Do all projection matrices take the form $P = A{(A^TA)}^{-1}A^T$? If so, can you help me derive it and explain it intuitively?


$A(A^TA)^{-1}A^T$ is symmetric, but not all projection matrices are symmetric --- such as $\pmatrix{1&1\\ 0&0}$. Thus the answer is clearly no.

It is true, however, that all orthogonal (with respect to the usual inner product) projection matrices over $\mathbb R$ can be written in the form of $A(A^TA)^{-1}A^T$. By definition, if $P\in M_n(\mathbb R)$ is an orthogonal projection, then $P|_U=\operatorname{id}$ and $P|_{U^\perp}=0$ for some subspace $U\subseteq\mathbb R^n$. Let $A$ be any matrix whose columns form a basis of $U$ (any basis will do; it doesn't have to be orthonormal). Then $A^TA$ is nonsingular and $A(A^TA)^{-1}A^Tv=0$ for every $v\in U^\perp$. Also, since the columns of $A$ span $U$, every vector $u\in U$ can be written as $Ax$ for some $x\in\mathbb R^n$. Therefore $$ \left(A(A^TA)^{-1}A^T\right)u=\left(A(A^TA)^{-1}A^T\right)(Ax)=\left(A(A^TA)^{-1}A^TA\right)x=Ax=u $$ for every $u=Ax\in U$. Hence $P$ and $A(A^TA)^{-1}A^T$ agree everywhere on $\mathbb R^n$, i.e. $P=A(A^TA)^{-1}A^T$.

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    $\begingroup$ Thanks, I learned something from your answer -- I had forgotten that a projection matrix does not have to be an orthogonal projection matrix. $\endgroup$ – littleO Jan 1 at 15:24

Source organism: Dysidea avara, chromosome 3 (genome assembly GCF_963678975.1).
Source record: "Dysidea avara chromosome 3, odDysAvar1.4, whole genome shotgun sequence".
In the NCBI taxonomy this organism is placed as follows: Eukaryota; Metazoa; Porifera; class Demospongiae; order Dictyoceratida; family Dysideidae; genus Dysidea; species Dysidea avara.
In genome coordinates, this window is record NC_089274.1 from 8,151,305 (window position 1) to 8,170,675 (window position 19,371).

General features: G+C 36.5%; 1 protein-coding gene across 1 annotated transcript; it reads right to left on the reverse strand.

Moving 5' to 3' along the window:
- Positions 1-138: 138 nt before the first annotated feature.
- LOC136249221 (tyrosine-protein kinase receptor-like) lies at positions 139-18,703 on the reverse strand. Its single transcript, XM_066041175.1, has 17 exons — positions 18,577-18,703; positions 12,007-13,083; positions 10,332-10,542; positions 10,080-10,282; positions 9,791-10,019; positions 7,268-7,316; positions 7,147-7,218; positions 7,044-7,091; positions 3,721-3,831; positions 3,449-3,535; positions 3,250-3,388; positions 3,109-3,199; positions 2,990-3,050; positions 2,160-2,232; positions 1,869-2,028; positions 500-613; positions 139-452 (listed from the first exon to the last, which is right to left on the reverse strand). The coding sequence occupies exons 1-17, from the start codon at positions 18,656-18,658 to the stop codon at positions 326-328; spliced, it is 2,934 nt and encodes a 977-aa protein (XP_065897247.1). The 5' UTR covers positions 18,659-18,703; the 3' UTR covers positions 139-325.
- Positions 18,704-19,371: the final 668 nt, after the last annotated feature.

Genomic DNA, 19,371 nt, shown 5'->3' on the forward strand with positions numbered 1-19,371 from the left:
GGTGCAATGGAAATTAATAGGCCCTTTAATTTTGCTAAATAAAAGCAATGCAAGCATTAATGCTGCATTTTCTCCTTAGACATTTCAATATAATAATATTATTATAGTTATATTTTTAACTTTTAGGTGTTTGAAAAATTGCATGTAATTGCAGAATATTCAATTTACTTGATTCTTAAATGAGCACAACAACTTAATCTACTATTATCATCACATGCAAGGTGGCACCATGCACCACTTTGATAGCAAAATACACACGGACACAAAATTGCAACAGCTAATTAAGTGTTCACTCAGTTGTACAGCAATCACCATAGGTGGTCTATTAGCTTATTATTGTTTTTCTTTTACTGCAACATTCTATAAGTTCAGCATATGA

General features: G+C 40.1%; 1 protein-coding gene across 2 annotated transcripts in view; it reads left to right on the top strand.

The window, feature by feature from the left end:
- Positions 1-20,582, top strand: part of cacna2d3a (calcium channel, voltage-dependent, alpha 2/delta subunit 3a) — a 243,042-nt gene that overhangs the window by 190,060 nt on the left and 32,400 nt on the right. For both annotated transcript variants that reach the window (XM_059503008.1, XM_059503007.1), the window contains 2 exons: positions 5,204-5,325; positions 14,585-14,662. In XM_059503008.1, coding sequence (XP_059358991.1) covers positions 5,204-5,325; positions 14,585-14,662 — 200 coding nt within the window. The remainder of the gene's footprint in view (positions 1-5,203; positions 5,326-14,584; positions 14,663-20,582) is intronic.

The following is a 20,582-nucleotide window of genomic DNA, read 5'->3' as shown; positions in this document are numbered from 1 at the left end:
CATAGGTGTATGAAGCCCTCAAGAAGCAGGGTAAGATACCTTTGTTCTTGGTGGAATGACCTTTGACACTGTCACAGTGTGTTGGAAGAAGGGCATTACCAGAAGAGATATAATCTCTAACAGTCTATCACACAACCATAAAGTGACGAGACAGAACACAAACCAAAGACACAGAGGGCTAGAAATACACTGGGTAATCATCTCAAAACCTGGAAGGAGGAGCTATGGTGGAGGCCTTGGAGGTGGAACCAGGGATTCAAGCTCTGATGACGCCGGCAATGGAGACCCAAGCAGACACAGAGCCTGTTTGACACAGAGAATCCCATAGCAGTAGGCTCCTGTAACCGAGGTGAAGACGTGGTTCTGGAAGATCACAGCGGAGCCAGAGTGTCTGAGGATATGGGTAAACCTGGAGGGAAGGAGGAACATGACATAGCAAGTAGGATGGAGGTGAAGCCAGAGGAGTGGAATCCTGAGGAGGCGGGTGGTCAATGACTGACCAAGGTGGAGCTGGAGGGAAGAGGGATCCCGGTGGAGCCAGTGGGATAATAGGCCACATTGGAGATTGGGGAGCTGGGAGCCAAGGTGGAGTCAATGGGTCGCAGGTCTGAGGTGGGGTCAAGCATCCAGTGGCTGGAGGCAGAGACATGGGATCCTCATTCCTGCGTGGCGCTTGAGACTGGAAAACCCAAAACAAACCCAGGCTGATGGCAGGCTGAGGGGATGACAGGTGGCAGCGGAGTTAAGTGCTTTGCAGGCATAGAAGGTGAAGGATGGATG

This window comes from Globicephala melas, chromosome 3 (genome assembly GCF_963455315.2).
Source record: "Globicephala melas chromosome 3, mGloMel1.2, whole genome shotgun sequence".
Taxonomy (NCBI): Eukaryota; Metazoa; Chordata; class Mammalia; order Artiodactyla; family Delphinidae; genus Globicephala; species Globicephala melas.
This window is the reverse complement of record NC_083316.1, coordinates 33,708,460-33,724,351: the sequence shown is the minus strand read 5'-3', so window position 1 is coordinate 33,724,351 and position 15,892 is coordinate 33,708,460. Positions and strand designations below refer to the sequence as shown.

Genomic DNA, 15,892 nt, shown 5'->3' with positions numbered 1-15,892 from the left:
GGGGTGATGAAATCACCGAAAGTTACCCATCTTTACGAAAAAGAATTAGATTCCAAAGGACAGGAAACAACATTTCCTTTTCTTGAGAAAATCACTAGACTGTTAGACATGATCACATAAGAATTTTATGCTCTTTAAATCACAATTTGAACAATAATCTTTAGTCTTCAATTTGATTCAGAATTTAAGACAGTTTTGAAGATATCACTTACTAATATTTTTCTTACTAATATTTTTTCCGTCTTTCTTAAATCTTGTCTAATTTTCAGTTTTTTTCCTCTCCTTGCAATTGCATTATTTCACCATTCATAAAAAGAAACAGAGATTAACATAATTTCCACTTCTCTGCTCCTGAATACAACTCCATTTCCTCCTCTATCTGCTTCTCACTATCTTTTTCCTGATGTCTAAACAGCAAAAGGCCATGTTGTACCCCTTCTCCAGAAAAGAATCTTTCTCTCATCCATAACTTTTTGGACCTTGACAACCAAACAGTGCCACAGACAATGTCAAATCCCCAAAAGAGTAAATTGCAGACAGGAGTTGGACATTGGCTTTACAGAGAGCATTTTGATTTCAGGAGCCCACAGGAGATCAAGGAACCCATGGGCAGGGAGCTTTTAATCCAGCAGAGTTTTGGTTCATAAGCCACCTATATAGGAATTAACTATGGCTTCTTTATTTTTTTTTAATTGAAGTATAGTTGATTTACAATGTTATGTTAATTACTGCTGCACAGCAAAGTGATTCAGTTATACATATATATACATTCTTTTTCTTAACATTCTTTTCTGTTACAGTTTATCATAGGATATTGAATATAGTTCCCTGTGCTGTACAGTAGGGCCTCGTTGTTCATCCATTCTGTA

• $\begingroup$ You appear to be assuming the standard basis and Euclidean scalar product. In a different basis of the ambient space or with a different scalar product, the expression still yields the matrix of a projection ($P^2=P$ always), but it’s not likely to be orthogonal. $\endgroup$ – amd Jan 2 at 7:05
  • $\begingroup$ @amd I am. This is the usual setting when this kind of projections are encountered. $\endgroup$ – user1551 Jan 2 at 9:36

As pointed out by @user1551, this is only true for orthogonal projection matrices.

Let $P$ be the orthogonal projection operator that projects a vector $b \in \mathbb R^n$ onto a subspace $S \subset \mathbb R^n$. Let $(a_1,\ldots,a_m)$ be a basis for $S$, and let $A$ be the matrix whose $i$th column is $a_i$. Then $S =\{Ax \mid x \in \mathbb R^m\}$, and projecting $b$ onto $S$ is equivalent to selecting $x$ so as to minimize the distance from $b$ to $Ax$. Equivalently, we want to minimize $$ r(x) = \| Ax - b \|^2. $$ This is a least squares problem. Setting the gradient equal to $0$, we find that $x$ satisfies $$ \tag{1} A^T(Ax-b) = 0 $$ or equivalently $$A^TA x = A^T b.$$ (This system of equations is often called the "normal equations". Visually, equation (1) just says that the residual vector $b - Ax$ is orthogonal to the column space of $A$.)

It follows that $x = (A^T A)^{-1} A^T b$. So the projection of $b$ onto $S$ is $$ P(x) = Ax = A(A^T A)^{-1} A^T b. $$

  • $\begingroup$ So it isn't necessarily true that all projection matrices take that form? $\endgroup$ – Kid Cudi Jan 1 at 13:05

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